I took the trail a little beyond the intersection (200-300 yards). It looks like the blowdown maintenance stops, so no guarantee about the ease (or lack thereof) of actually making it to the Double Cone.

As FYI, Pats Spring is flowing. Spring box is completely full.
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Re: Ventana Double Cone Trail

Postby Jim Ringland on Sat Apr 20, 2019 9:21 am

Date Hiked: April 16, 2019
General Condition: Passable (some brush and/or deadfalls, tread evident)

(I originally posted a trail report for the segment from the Turner Creek Saddle to Pat Springs in this forum thread. Various reports assign different places for where the Skinner Ridge Trail ends and the Ventana Double Cone Trail begins. The definition in very first entry in this thread, for instance, indicates everything east of the Turner Creek Trail junction belongs here. I've moved the report to the Skinner Ridge Trail thread based on
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Re: Ventana Double Cone Trail

Postby pantilat on Wed Dec 20, 2017 11:01 pm

Date Hiked: December 17, 2017
General Condition: Difficult (brushy and/or many deadfalls, faint tread)

This report covers the entire length of the Ventana Double Cone Trail from the Big Pines JCT to the Ventana Double Cone summit.

From Big Pines JCT to Pat Springs: Clear. Somebody came through with a saw and cleared dozens blowdowns obstructing the trail. This was much appreciated for a long day trip to VDC with unknown conditions. There was one large oak over the trail where it cross the small stream immediately before the junction with the Big Pines Connector Trail. Fortunately most of the ponderosas along the trail before Pat Springs survived. Pat Springs is flowing well from both pipes.

From Pat Springs to Little Pines: Difficult. A faint trail departs from Pat Springs and one soon encounters several blowdowns in a section of pine forest that was mostly decimated in the fire (sad to see but we already noticed a lot of young pine saplings emerging from the ash). Some of these blowdowns are large diameter pines. Most of them are easy to get around but there are a few awkward ones. The tread through the meadows is mostly nonexistent as we weren't sure if we were on the former trail or deer paths. At Little Pines the majority of Ponderosas appear to have survived (thankfully) but there are still many blowdowns to navigate.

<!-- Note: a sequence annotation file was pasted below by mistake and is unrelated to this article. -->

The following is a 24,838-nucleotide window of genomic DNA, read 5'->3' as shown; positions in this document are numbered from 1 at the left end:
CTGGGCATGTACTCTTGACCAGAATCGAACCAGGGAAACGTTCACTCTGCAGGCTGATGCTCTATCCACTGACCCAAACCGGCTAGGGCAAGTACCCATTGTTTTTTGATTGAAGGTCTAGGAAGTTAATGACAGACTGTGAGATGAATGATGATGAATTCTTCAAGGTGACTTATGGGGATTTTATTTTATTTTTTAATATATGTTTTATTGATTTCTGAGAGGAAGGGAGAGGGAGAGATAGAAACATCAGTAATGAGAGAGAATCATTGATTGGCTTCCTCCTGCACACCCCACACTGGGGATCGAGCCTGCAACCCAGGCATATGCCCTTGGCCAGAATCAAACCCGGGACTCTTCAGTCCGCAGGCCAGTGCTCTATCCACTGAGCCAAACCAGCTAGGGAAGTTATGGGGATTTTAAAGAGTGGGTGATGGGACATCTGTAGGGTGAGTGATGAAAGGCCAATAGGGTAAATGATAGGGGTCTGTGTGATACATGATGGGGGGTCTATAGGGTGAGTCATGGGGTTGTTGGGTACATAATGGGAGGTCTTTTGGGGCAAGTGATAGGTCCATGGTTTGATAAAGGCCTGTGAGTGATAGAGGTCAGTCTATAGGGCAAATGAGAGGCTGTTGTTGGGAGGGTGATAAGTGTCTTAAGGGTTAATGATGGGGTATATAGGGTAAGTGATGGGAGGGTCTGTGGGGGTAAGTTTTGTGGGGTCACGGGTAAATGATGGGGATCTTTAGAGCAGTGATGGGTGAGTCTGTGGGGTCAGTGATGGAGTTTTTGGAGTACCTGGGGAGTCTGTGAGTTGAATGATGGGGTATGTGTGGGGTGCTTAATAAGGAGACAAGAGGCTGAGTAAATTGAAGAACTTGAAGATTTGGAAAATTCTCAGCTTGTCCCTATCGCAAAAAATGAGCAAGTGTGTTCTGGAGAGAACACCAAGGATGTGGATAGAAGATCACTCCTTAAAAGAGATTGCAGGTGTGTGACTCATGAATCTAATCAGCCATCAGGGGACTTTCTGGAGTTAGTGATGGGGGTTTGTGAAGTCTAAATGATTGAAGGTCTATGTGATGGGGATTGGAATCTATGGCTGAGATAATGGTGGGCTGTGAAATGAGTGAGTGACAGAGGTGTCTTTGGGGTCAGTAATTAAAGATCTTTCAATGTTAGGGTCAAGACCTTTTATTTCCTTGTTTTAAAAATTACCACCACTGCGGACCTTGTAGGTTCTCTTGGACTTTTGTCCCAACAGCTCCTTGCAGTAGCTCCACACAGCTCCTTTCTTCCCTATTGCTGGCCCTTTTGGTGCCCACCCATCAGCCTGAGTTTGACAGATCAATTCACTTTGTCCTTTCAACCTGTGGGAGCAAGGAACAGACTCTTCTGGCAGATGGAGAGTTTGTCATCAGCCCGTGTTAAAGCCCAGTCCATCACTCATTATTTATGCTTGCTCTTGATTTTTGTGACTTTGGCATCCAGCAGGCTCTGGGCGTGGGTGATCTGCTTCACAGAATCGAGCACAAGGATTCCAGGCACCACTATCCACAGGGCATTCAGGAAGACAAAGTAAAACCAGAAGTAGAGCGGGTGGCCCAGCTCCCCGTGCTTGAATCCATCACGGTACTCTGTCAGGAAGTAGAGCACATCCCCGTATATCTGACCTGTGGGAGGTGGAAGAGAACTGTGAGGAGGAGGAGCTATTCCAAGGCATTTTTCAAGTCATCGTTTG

From Little Pines to Puerto Suello: Difficult. In the vicinity of Little Pines Camp the tread disappears in a section of nondescript ash and regrowth but it's important to use GPS or mico navigation to stay in the vicinity of the former trail as best as possible since it soon enters a section of thick brush and blowdowns that did not burn. Without this tunnel the section would be very difficult to impassable. There are a few blowdowns on this section, some of which are awkward or require crawling underneath. The trail emerges from the brush onto the west slopes of Uncle Sam Mountain that were severely burned. While portions of this traverse beneath Uncle Sam Mountain somewhat resemble what it looked like before the fire and winter storms, the majority of it is in very poor shape with sloping or totally eroded tread and lots of blowdowns. NOTE: The "Savior" spring mentioned in the prior post is totally dry so this is probably only a reliable "spring" into the summer during wet years.

From Puerto Suello to Ventana Double Cone Summit: Difficult. This section of trail is the most remote stretch and apparently hasn't seen many visitors (if any) in 18 months. Here you get the "best" of both worlds (or worst depending on your perspective) with impediments relating to sections that burned (blowdowns, lack of tread) and sections that didn't burn (very overgrown brush). The first part of the trail up from Puerto Suello Gap severely burned and did an effective job clearing out the thick brush that used to exist here but it also created new blowdowns and a lack of tread similar to what is encountered on the preceding section traversing beneath Uncle Sam Mountain. The fire did not burn as hot on the west side of the ridge and therefore there is more standing brush and blowdowns whenever the trail switchbacks to that side. There is a section that did not burn around point 4366 with some brush tunneling but the trail enters another burned section with skeleton blowdowns heading down to Lone Pine Camp. From Lone Pine Camp the remainder of the trail and surrounding terrain is unburned with some sections that have become very overgrown, particularly with sticky ceanothus that reaches 10+ ft tall. It used to be that the brush would gradually improve as one progressed closer to VDC, but some of the worst brush swims (or crawls) are now within a mile of the summit after Ventana Spring Camp. You clothing will feel like sticky ceanothus after passage! The trail finally emerges from the brush within a half mile to the summit where it passes through some beautiful Santa Lucia Firs. The summit register showed a lot of helicopter activity on the summit to install and then remove a radio repeater during the fire and then maintain the weather gauge that remotely measures precipitation for the flood alert system. Per the register, it had been 18 months since anybody stood on VDC arriving on foot and we were the first party of 2017 whether by air or foot. It's been a quiet time on VDC, but the summit view is as good as ever especially looking across the rugged cirque to the Window, Kandlbinder and Pico Blanco, one of the most inspiring and dramatic views in the Ventana.